With the exception of Brexit, hanging over the market like a malevolent storm-cloud, the biggest issue facing the UK car industry in 2019 has been electrification.
The issue of climate change has shot up the political agenda, and the question of electric vehicles has shifted from “if?” to “when?”.
Looking at the market data, it would seem that the flood of EVs is still some way off, but we are now seeing the first cracks in the dam. Market share of battery electric vehicles (BEVs) increased by 125% YTD (see table, right), although a cynic might say that 125% of nothing is still not very much. Hybrid sales are also increasing steadily, but plug-in hybrid sales have temporarily faltered since the Government decided too many of them were being bought as a tax-dodge, and were not actually being plugged in.
The first issue to address with hybrids is to establish what sort of hybrids we are talking about. There are broadly five types: micro, mild, full, plug-in and range-extender. Over the next 10 years, all petrol and diesel engines will move to some form of electrification – micro at the very least, but most will have mild hybridisation at a minimum. From 2021, virtually all new petrol and diesel premium models will be mild hybrids, and the technology will steadily move down to the rest of the market.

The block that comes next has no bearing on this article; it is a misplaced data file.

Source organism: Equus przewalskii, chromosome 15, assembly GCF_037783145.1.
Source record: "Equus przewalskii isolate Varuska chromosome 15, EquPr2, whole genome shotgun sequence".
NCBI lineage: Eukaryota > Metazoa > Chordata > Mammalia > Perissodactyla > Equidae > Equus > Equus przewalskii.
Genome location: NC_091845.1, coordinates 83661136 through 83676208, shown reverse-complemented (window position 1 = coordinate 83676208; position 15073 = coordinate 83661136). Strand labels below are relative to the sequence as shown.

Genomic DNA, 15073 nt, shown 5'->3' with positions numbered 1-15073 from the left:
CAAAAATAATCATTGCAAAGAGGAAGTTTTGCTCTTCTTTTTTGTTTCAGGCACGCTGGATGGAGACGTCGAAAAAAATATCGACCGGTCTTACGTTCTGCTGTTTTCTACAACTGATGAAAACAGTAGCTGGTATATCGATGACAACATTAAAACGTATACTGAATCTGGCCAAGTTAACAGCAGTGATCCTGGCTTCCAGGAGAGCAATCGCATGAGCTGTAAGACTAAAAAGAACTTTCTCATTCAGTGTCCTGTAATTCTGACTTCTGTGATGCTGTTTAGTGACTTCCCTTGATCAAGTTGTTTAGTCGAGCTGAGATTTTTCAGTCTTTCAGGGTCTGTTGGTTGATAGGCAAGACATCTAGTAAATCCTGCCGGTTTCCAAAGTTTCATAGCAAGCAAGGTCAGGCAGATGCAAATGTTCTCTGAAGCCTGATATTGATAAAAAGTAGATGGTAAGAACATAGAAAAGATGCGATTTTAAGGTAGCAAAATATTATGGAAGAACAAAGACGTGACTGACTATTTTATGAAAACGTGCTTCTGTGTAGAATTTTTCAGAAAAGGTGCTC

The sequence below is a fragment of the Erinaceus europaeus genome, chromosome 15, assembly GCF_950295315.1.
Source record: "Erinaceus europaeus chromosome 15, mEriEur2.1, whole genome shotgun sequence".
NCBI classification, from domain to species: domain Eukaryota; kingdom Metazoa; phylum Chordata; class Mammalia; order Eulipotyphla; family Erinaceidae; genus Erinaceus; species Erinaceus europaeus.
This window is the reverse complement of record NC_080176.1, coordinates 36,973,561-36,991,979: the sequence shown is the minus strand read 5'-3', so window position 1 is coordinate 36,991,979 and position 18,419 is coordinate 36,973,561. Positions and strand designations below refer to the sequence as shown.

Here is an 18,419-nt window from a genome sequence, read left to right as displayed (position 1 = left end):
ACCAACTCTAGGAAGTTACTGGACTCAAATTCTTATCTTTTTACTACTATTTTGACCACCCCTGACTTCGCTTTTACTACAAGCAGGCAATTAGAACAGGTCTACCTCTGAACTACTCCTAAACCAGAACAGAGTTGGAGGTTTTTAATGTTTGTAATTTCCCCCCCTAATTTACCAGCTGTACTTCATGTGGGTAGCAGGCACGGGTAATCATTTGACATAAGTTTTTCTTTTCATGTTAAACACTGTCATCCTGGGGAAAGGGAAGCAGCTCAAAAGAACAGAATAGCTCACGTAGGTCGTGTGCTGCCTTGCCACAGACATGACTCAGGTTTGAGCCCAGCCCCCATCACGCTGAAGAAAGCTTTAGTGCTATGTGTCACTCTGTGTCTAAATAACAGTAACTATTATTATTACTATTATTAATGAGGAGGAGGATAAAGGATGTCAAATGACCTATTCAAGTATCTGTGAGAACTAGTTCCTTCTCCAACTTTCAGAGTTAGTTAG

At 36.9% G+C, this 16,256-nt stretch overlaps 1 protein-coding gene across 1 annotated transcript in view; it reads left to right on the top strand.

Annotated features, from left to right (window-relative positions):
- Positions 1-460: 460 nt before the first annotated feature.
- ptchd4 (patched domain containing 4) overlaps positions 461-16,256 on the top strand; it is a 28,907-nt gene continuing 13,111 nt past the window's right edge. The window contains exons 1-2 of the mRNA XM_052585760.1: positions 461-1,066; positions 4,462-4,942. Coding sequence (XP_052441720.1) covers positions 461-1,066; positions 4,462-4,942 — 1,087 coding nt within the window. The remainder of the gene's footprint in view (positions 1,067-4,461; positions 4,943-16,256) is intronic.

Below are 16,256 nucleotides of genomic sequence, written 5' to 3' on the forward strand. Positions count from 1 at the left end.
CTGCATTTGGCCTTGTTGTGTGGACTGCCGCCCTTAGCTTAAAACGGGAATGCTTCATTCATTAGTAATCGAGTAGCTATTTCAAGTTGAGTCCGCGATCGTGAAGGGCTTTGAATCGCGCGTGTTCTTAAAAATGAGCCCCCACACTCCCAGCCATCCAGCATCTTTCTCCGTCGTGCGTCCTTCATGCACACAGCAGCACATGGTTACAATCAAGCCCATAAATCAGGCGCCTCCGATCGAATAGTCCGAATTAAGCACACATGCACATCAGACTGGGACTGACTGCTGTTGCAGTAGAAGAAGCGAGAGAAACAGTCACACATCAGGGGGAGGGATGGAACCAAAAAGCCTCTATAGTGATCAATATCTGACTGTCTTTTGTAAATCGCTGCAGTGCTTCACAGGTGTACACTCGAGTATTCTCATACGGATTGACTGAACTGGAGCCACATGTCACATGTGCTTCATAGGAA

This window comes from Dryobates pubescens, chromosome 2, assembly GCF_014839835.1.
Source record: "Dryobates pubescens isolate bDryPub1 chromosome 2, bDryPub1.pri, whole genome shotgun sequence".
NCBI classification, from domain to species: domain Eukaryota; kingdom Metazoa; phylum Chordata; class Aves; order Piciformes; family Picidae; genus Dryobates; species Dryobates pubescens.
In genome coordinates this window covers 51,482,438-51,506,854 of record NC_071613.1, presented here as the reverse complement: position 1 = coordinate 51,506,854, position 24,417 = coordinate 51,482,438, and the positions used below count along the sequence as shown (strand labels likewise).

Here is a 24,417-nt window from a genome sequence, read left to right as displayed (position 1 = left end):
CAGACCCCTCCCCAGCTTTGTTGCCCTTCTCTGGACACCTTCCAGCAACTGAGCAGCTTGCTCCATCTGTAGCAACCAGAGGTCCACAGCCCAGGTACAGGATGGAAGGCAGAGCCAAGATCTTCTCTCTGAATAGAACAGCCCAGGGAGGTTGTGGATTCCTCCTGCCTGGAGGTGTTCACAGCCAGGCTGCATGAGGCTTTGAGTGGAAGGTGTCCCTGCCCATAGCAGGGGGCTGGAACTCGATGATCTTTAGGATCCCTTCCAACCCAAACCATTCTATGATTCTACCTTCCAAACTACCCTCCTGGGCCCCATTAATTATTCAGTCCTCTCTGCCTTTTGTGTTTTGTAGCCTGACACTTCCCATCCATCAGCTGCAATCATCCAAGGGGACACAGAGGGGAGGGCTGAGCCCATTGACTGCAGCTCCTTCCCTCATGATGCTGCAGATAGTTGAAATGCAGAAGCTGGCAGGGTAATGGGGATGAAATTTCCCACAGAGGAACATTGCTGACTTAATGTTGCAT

Most independent forecasters (e.g. Ricardo Consulting) expect that, by 2025, of the three main types of electric drive, battery electric vehicles (e.g. Nissan Leaf) will account for about 60% of the total, plug-in hybrids about 30% and full hybrids only about 10%. That would seem logical – as the cost of batteries falls, one would expect cars to use larger batteries. It seems unlikely manufacturers will go to all the cost of engineering a hybrid drive system in 2025 and then use a small, non-plug-in battery to power it, when larger batteries cost very little more.
Read more: AM Online